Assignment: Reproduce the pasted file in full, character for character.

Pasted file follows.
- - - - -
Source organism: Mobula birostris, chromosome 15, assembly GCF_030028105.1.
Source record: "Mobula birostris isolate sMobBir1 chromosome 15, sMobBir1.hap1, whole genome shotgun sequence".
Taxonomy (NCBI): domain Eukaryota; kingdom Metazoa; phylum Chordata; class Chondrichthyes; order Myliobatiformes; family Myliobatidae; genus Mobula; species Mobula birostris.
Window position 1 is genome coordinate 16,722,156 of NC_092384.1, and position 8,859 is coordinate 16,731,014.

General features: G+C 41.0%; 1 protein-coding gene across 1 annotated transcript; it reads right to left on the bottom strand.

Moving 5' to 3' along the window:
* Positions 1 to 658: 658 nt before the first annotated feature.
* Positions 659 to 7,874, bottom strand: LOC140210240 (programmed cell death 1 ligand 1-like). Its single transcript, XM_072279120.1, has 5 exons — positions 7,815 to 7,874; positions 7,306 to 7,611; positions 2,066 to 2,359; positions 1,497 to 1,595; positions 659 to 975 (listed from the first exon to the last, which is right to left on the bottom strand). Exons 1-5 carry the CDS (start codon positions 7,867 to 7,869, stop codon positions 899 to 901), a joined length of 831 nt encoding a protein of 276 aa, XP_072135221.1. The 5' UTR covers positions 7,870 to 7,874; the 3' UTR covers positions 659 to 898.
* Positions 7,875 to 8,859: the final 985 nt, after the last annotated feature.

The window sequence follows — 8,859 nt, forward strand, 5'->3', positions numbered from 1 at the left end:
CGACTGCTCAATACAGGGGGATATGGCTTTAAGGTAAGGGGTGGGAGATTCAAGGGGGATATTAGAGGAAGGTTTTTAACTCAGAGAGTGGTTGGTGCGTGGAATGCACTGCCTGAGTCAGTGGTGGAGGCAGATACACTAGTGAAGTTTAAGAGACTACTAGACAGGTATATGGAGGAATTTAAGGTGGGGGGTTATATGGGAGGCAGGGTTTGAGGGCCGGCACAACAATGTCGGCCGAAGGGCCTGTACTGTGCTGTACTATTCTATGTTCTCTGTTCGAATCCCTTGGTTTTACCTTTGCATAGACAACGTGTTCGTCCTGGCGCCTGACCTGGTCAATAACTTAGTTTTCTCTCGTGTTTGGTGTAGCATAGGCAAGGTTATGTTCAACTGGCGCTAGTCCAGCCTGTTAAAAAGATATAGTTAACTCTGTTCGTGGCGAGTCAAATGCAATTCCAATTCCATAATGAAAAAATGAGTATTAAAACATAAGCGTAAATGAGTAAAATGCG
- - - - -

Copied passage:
Source organism: Mobula birostris, chromosome 15, assembly GCF_030028105.1.
Source record: "Mobula birostris isolate sMobBir1 chromosome 15, sMobBir1.hap1, whole genome shotgun sequence".
Taxonomy (NCBI): domain Eukaryota; kingdom Metazoa; phylum Chordata; class Chondrichthyes; order Myliobatiformes; family Myliobatidae; genus Mobula; species Mobula birostris.
Window position 1 is genome coordinate 16,722,156 of NC_092384.1, and position 8,859 is coordinate 16,731,014.

General features: G+C 41.0%; 1 protein-coding gene across 1 annotated transcript; it reads right to left on the bottom strand.

Moving 5' to 3' along the window:
* Positions 1 to 658: 658 nt before the first annotated feature.
* Positions 659 to 7,874, bottom strand: LOC140210240 (programmed cell death 1 ligand 1-like). Its single transcript, XM_072279120.1, has 5 exons — positions 7,815 to 7,874; positions 7,306 to 7,611; positions 2,066 to 2,359; positions 1,497 to 1,595; positions 659 to 975 (listed from the first exon to the last, which is right to left on the bottom strand). Exons 1-5 carry the CDS (start codon positions 7,867 to 7,869, stop codon positions 899 to 901), a joined length of 831 nt encoding a protein of 276 aa, XP_072135221.1. The 5' UTR covers positions 7,870 to 7,874; the 3' UTR covers positions 659 to 898.
* Positions 7,875 to 8,859: the final 985 nt, after the last annotated feature.

The window sequence follows — 8,859 nt, forward strand, 5'->3', positions numbered from 1 at the left end:
CGACTGCTCAATACAGGGGGATATGGCTTTAAGGTAAGGGGTGGGAGATTCAAGGGGGATATTAGAGGAAGGTTTTTAACTCAGAGAGTGGTTGGTGCGTGGAATGCACTGCCTGAGTCAGTGGTGGAGGCAGATACACTAGTGAAGTTTAAGAGACTACTAGACAGGTATATGGAGGAATTTAAGGTGGGGGGTTATATGGGAGGCAGGGTTTGAGGGCCGGCACAACAATGTCGGCCGAAGGGCCTGTACTGTGCTGTACTATTCTATGTTCTCTGTTCGAATCCCTTGGTTTTACCTTTGCATAGACAACGTGTTCGTCCTGGCGCCTGACCTGGTCAATAACTTAGTTTTCTCTCGTGTTTGGTGTAGCATAGGCAAGGTTATGTTCAACTGGCGCTAGTCCAGCCTGTTAAAAAGATATAGTTAACTCTGTTCGTGGCGAGTCAAATGCAATTCCAATTCCATAATGAAAAAATGAGTATTAAAACATAAGCGTAAATGAGTAAAATGCG